Tuesday, 9 October 2012

Whooping it up in Saskatchewan

Fall in Saskatchewan:  this one has been on our schedule since our first discussion of the “Year”, and we have three target species. Whooping Crane (of course), American Badger and Ord’s Kangaroo Rat. None is guaranteed; we could find them all or strike out.

CrossIron Mills mall is a convenient place to meet for eastern (or northern) outings, and we assemble there early on October 4. Phil drives us toward the provincial border through intermittent ground fog and a wintry zero temperature, and we manage to pick out several “Alberta” Sandhill Cranes along the way. On the Saskatchewan side we continue through Kindersley and Rosetown to Saskatoon where we meet local birder Ron Jensen. He tells us the good news: Whooping Cranes are being seen. Ron and his friend Ray lead us on an hour’s drive and we are treated to a marvelous view of a large group of these endangered birds. Also in the area we find many Sandhills, plus thousands of Snow, “Blue”, Greater White-fronted, Cackling and Canada Geese. The sights and sounds as the flocks take off and land, always with “greetings” to one another, make for a truly a magnificent waterfowl spectacle.
View of the cranes (those white specks!) from the car
Dancing Whooping Cranes with Sandhill Cranes looking on (with telephoto lens)

Ron and Ray expertly guide us to a Saskatoon pub where we toast our good fortune with fine locally-brewed refreshments.
from left to right: Ron, Mike, Ray, Phil, Brian, Ray
Next day: it’s a relief to vacate our too-warm motel rooms. Following breakfast Phil skillfully negotiates a series of detours and we head south for Gardiner Dam. Once again we’re impressed by the sheer numbers of geese and many Tundra Swans. Ross’s Goose is new for the trip and we note an unexpected high count of “Blue” Geese.
Snow Geese
Lake Diefenbaker, which is formed by Gardiner Dam, appears devoid of birdlife. We pass on south to Luck Lake and find yet another mass of geese, old stuff by now. As we drive the track across the lake causeway the front-seat guys spot a mammal trotting ahead. I say “porcupine” but am swiftly corrected. “It’s a badger!”, we whoop as we watch mammal #73, our most-hunted (and most-missed) four-legged critter.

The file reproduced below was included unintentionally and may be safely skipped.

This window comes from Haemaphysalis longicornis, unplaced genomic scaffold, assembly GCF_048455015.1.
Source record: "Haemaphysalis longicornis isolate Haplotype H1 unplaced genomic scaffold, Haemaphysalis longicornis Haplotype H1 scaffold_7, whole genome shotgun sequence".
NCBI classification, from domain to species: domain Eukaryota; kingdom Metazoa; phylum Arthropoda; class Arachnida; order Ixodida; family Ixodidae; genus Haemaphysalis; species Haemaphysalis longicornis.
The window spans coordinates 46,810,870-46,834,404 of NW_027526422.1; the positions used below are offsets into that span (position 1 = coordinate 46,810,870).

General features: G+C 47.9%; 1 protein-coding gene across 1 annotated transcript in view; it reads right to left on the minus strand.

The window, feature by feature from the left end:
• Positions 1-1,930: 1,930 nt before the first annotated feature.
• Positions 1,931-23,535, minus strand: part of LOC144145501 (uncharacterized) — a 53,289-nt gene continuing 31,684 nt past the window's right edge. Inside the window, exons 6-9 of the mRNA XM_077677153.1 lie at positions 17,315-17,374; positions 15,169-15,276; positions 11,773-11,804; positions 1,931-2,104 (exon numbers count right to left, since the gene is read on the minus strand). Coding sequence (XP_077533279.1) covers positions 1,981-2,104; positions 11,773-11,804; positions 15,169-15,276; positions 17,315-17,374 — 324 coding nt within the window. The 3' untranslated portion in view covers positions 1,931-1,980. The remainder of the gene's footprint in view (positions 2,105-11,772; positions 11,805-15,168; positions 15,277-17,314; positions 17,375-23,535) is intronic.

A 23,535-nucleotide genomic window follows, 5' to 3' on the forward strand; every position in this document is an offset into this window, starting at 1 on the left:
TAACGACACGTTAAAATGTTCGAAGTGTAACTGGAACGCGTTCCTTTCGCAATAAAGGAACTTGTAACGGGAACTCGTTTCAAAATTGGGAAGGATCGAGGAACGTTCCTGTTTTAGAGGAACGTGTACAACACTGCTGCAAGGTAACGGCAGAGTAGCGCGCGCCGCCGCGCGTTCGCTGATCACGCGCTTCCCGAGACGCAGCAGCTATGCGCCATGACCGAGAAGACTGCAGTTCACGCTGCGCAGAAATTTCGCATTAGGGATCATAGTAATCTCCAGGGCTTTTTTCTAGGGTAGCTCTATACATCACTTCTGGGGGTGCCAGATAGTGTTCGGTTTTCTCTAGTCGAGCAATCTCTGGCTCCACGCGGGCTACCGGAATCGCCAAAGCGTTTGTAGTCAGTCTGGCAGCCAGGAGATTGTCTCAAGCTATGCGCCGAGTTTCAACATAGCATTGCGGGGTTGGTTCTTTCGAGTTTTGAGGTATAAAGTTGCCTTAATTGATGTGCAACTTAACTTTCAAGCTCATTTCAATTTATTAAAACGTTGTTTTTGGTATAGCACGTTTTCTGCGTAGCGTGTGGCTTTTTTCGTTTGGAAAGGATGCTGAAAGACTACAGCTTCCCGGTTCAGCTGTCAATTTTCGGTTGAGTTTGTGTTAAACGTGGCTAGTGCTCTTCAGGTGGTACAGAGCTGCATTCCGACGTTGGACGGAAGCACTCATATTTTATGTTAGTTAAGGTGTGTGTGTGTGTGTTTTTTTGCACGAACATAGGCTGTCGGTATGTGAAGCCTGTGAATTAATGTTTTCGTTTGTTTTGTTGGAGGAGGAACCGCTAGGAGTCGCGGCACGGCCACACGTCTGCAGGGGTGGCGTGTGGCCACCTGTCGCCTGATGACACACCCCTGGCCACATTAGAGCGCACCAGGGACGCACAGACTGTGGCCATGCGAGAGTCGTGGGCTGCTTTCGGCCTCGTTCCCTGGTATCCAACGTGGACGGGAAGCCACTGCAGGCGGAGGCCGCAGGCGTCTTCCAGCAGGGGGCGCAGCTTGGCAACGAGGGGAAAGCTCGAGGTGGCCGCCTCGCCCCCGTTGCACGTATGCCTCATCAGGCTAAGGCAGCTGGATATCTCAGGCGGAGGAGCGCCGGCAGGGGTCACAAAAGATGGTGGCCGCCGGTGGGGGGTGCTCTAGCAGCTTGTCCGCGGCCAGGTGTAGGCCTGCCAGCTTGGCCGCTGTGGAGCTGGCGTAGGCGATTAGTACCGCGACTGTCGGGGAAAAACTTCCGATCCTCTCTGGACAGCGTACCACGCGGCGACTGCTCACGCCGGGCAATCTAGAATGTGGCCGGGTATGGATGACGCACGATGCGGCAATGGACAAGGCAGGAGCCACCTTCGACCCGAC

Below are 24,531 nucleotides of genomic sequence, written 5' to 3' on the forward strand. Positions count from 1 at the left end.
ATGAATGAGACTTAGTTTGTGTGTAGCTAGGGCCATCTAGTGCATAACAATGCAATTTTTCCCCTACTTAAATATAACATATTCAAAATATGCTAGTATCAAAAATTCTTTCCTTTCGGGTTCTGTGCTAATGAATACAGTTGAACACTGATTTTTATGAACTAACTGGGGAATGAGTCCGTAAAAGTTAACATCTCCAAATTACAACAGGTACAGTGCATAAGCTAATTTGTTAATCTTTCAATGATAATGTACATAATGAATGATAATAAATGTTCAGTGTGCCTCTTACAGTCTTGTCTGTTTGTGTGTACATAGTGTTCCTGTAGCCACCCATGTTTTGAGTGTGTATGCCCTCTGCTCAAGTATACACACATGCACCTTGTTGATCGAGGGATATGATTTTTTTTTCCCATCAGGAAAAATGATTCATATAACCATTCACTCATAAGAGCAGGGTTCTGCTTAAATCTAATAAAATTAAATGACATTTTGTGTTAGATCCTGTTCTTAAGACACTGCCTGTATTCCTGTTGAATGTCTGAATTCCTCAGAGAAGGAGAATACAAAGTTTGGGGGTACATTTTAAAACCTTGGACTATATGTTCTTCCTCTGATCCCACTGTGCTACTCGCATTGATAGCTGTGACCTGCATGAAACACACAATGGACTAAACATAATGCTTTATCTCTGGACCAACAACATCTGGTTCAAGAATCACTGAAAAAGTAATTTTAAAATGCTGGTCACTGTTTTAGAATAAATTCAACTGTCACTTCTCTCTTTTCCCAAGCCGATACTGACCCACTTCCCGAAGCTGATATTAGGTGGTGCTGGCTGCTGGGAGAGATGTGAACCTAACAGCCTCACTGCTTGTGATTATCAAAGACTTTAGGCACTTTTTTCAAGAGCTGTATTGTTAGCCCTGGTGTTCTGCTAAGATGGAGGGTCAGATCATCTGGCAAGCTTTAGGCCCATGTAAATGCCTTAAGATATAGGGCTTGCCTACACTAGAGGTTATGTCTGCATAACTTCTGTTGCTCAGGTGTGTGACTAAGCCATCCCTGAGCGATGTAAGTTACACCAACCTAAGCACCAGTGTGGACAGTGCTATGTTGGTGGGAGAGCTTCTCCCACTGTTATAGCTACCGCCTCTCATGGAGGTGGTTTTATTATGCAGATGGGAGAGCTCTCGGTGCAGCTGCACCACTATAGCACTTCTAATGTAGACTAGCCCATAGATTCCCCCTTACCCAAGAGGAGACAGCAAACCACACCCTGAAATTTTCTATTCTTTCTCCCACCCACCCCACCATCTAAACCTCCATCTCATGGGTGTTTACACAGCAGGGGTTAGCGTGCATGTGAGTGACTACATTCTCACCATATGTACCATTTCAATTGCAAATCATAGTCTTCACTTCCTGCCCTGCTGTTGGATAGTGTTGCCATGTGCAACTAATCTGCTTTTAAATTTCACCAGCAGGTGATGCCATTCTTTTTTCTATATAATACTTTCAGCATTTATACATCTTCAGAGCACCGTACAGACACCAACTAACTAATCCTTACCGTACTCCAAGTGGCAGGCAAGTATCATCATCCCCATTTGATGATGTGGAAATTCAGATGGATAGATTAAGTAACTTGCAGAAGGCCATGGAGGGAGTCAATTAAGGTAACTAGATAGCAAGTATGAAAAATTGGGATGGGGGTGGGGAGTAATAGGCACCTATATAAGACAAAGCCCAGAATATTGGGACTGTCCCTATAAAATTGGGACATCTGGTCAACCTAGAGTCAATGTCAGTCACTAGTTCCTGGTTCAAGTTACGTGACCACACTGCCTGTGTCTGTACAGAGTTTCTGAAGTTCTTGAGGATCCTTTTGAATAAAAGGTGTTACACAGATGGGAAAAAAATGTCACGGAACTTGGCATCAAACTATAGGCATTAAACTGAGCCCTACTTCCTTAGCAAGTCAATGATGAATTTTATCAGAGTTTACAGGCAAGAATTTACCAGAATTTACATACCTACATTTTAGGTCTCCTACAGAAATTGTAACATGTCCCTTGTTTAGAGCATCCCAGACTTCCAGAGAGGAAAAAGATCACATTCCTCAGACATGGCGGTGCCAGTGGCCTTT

American Badger running away from us
On our way west to Leader a lovely Red Fox poses for photos, but we’ve another mammal in mind. After supper and checking into our mercifully cool rooms we head south and enter the Great Sand Hills Ecological Reserve to search for Ord’s Kangaroo Rat, a small nocturnal rodent. We had missed this one in June, patrolling prairie tracks at midnight near the Empress cemetery on the Alberta – Saskatchewan border.
Red Fox
It’s about 9pm, dark and moonless. In the reserve Ray turns the car into a small parking area where several months ago we spotted a Thirteen-lined Ground Squirrel. A tail-up kangaroo rat darts across in the headlights – seen by all – and a moment later another scurries by.

No one expected to hit the trifecta, but it happened. Any or all – crane, badger, rat – could easily have been missed. The drive home the following day is cushioned by memories of our successful prairie visit, and we wonder what lies ahead at Haida Gwaii.
- Mike -


  1. You all must have picked up a lucky penny on your way to Saskatchewan! I would do anything to see a Whooping Crane… sigh. Congratulations and only four species to go!

  2. Nicely done! 3 for 3! I hope you told those Whooping Cranes to hurry on down here to Aransas

  3. Thanks for the comments, Charlotte and Matthew. The Whooping Cranes have been in the same place for 10 days or more ... they don't seem to be in a hurry to get to Texas. Perhaps they'll go via Vermillion and Charlotte can pick them up on her big sit (hope you have better weather than Calgary has now). Brian